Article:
Elizabeth Holmes, former CEO of the failed blood-testing startup Theranos, on Friday was sentenced to more than 11 years in prison for defrauding investors.
The sentence ends a years-long saga that raised questions about Silicon Valley’s “move fast and break things” culture, particularly as it relates to healthcare.
Holmes, 38, was convicted of conspiracy to defraud investors and three counts of wire fraud in January. She faced up to 20 years in prison, and her defense team argued she should be given a maximum sentence of 18 months. Prosecutors aimed to sentence her to 15 years in prison.
Federal Judge Edward Davila said he will also determine how much money Holmes has to pay to investors, if any.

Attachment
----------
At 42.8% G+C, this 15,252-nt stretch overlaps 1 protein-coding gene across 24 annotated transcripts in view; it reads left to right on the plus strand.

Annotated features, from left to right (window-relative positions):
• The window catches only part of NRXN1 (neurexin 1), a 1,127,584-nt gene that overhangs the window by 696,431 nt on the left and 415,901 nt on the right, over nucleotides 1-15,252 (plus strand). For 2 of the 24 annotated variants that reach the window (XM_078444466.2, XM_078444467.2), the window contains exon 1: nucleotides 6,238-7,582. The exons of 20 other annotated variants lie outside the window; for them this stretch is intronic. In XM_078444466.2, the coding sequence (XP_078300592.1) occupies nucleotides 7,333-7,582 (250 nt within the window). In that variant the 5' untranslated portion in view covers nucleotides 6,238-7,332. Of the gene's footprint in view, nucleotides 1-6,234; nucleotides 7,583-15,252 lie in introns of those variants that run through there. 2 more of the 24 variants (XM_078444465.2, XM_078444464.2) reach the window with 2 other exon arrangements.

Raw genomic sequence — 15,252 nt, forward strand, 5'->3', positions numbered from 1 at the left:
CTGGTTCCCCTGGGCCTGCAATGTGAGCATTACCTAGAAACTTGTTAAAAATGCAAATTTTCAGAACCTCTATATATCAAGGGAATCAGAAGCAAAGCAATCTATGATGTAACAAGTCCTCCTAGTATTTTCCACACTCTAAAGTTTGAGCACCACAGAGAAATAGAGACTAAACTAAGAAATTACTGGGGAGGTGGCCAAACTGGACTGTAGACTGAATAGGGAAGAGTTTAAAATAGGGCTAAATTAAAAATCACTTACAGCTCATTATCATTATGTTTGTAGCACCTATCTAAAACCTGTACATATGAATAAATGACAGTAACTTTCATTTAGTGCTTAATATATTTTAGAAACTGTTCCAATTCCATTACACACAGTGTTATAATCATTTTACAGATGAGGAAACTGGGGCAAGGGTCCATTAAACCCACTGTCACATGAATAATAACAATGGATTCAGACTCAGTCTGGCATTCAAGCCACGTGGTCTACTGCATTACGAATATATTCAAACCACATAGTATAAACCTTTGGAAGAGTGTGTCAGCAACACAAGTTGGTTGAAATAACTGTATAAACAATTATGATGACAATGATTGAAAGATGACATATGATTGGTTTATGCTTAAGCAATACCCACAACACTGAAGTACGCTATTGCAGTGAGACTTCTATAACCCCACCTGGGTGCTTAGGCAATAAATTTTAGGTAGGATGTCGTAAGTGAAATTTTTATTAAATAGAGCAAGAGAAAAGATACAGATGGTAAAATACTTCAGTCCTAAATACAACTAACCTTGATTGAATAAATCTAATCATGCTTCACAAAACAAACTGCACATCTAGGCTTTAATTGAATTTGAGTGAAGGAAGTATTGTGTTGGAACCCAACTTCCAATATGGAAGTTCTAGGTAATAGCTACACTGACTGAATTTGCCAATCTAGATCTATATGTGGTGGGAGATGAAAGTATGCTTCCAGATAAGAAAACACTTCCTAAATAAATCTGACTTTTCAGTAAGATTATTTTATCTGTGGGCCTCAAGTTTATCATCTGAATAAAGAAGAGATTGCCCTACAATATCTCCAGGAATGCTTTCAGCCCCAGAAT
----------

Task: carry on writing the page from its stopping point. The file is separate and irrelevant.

Holmes gave birth to her first child in 2021, and she’s currently pregnant with her second.
Theranos was launched in 2003 by a then 19-year-old Holmes, who dropped out of Stanford University. The company racked up huge numbers of investor dollars on the promise its technology could perform a number of tests using a drop of blood and inked deals with industry giants like Walgreens.
In 2015, The Wall Street Journal’s John Carreyrou began a series of investigative articles on the problems with Theranos, revealing the company’s technology was frequently inaccurate and it relied on traditional machines for many of its tests. The company shut down about three years later.
In July, former Theranos COO and president Ramesh “Sunny” Balwani, who is also Holmes’ ex-boyfriend, was found guilty on all 12 charges he faced, including 10 counts of wire fraud and two counts of conspiracy to commit wire fraud. Balwani is set to be sentenced on Dec. 7.
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